By the turn of the twentieth century in North America, very few aboriginal peoples still lived by their own custom. Throughout the continent, the United States, Mexico, and Canada had imposed their systems of law onto the previously autonomous communities they encountered. However, deep in the forests of present-day Northern Ontario, a remote clan of the Anishinaabe people, the Sucker doodem, continued to live by their own traditions.
That is, until something happened in 1907 that would cost them their independence—something dark, strange, and tragic.
At the time, the doodem was facing new threats besides the looming likelihood of Canadian governance. Declining demand and rampant over-trapping had virtually wiped out fur trade in the area, leading to a brutal famine. At this time, when their hope was already thin, the unthinkable happened—accounts of monsters began to crop up throughout the region.
They called the creatures “wendigos,” a term rooted in the Cree word for greed. In Anishinaabe tradition, these evil spirits were believed to sometimes inhabit the souls of those near death from starvation or illness. When possessed, the victim would undergo a physical transformation, with limbs elongating and pale skin stretching taut over their bones—leaving them a gaunt shadow of their former selves. All semblance of personhood was replaced by an insatiable hunger for human flesh.
Like most ghost stories unsanitized by time, the accounts were grisly. One told of trappers who heard a voice on the wind before most of their camp was devoured by some unseen beast. Another told how a father had murdered and eaten his own family. You get the idea.
Western academics at the time treated these accounts as curiosities, like the last dregs of an older age of ethnography. Today, their theory of “wendigo psychosis” is dismissed as xenophobia and exaggeration, but the world was stranger then—more mysterious, more dangerous, and crueler. Superstition thrives when it provides an easy answer to a difficult question. For the Anishinaabe, the causes of famine were impossible to know, much less fight—but a wendigo could also be blamed for hardship and loss, and a wendigo could be “killed.”
At the time of these events, a Sucker man named Zhauwuno-geezhigo-gaubow (“he who stands in the southern sky”) had become known for crafting beautiful instruments, bringing some business to the struggling community. For his flair, his people called him Maisaninnine, (“stylish man”). For his instruments, the English-speaking traders dubbed him “Jack Fiddler.”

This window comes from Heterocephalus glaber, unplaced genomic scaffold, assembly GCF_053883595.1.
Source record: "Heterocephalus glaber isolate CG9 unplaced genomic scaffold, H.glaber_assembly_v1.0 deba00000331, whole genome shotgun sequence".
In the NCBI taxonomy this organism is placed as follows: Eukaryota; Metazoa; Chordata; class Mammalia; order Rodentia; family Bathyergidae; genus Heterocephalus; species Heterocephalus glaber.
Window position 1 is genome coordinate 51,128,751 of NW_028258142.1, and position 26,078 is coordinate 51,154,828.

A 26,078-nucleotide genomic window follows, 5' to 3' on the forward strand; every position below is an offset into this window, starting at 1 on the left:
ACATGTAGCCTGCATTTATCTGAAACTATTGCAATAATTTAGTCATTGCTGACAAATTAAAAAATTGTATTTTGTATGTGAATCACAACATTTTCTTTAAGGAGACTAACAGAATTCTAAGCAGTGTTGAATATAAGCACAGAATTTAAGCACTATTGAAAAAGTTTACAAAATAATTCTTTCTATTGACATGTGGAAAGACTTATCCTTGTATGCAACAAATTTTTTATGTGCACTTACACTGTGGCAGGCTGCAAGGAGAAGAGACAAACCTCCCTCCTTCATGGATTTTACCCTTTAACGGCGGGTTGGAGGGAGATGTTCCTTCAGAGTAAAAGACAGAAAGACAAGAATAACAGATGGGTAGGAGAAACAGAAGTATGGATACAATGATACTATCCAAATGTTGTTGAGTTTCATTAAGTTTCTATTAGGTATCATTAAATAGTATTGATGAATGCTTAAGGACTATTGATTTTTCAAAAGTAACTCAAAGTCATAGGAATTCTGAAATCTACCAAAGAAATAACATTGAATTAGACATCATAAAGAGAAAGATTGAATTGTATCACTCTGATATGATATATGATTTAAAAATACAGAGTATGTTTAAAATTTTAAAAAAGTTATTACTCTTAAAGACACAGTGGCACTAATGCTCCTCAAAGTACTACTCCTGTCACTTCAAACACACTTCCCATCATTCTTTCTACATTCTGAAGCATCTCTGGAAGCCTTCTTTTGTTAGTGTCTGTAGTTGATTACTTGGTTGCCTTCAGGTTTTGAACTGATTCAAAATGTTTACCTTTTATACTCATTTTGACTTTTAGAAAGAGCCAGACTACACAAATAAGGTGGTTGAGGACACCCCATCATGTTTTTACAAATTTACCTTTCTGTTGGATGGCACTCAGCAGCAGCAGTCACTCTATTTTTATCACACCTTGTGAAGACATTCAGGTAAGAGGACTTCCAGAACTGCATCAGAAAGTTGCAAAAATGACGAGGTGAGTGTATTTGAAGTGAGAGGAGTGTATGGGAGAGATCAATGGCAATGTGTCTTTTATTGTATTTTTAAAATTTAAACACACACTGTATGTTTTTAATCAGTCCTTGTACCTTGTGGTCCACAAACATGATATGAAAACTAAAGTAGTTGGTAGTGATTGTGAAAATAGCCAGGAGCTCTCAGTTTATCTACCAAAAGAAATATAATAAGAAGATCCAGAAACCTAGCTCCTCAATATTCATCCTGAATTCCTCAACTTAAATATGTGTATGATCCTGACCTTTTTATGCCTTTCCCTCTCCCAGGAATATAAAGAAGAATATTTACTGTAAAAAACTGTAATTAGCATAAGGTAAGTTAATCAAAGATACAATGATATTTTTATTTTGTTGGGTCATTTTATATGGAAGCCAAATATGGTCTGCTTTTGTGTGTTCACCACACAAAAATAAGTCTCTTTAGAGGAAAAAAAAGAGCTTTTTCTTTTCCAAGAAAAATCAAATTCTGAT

By late adulthood, Fiddler had risen to the status of ogimaa, a chief and shaman tasked with the spiritual and political leadership of the clan. Fatefully, this also meant protections from wendigos.
Jack, with his brother Joseph, claimed to have killed at least fourteen of the creatures. In one sense, this meant exorcising evil spirits from so they could enter the afterlife in peace. In a different sense, this meant euthanizing those near to death once superstition had come into play.
As the story goes, Joseph’s daughter-in-law Wahsakapeequay fell violently ill in the winter of 1906. The brothers, then in their 60s or 70s, were called. While they first tried to cure her sickness, Wahsakapeequay’s condition worsened. When her suffering became unbearable, they strangled her to prevent possession.
Months had already passed when whispers of the event made their way to visiting mounted police. Two officers, with a prerogative to introduce Canadian law in the region, seized on the chance to arrest the Fiddler brothers for Wahsakapeequay’s death.
Months later, they succeeded. Soon after capture, Jack stole away and hanged himself before the trial, while Joseph was convicted and sentenced to death, with the judge proclaiming “what the law forbids no pagan belief can justify.” In the months that followed, Joseph would successfully appeal his conviction, but the letter ordering his release arrived three days after his death in prison from consumption.
In the absence of the Fiddlers’ leadership, the Canadian government quietly asserted their jurisdiction in the region, irreversibly turning the page to a symbolic new chapter of North American history.
The meaning of Jack Fiddler’s death is messy. It raises so many difficult questions: Is euthanasia morally acceptable in a society with little exposure to modern medical science? Is it more important to protect freedom or safety? Was this crime an act of mercy or superstition?
Yet, there are plenty of things to take away here. There is a tragedy in colonialism that wipes out indigenous customs. There is an irony in powerful myths that cause true damage. And there is a gluttony in fear that strikes the hearts of the desperate. No matter how we choose to interpret Jack’s actions, we should honor and remember the suffering of a people who had so much stolen from them.
Deep in the those woods, where the Severn River winds through White spruces and Balsam firs, I wonder if any of the trees are old enough to have lived during both Jack’s lifetime and my own. I hope so. And I hope they outlive me.